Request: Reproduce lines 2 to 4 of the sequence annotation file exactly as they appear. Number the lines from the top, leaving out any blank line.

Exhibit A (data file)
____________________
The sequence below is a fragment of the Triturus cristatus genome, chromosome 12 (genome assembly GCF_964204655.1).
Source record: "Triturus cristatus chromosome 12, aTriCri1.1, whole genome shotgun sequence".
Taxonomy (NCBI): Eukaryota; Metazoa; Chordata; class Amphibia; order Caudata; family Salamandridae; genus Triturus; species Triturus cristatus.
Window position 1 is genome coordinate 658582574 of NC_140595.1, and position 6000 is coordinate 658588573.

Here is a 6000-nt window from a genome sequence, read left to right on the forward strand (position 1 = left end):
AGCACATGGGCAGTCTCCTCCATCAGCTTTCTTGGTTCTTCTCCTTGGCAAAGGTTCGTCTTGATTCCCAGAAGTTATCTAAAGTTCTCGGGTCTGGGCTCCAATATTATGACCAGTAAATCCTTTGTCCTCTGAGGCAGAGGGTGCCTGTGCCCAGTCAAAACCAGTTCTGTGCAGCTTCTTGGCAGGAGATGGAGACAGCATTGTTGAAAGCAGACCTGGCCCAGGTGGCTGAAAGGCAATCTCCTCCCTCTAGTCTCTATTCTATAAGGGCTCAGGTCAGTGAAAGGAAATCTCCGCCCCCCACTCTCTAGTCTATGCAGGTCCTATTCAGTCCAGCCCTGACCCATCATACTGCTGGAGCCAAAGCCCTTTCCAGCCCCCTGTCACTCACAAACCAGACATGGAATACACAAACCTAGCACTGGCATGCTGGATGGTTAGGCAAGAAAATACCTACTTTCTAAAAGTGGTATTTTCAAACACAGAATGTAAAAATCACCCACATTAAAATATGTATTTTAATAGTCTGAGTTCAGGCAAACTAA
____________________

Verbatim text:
Source record: "Triturus cristatus chromosome 12, aTriCri1.1, whole genome shotgun sequence".
Taxonomy (NCBI): Eukaryota; Metazoa; Chordata; class Amphibia; order Caudata; family Salamandridae; genus Triturus; species Triturus cristatus.
Window position 1 is genome coordinate 658582574 of NC_140595.1, and position 6000 is coordinate 658588573.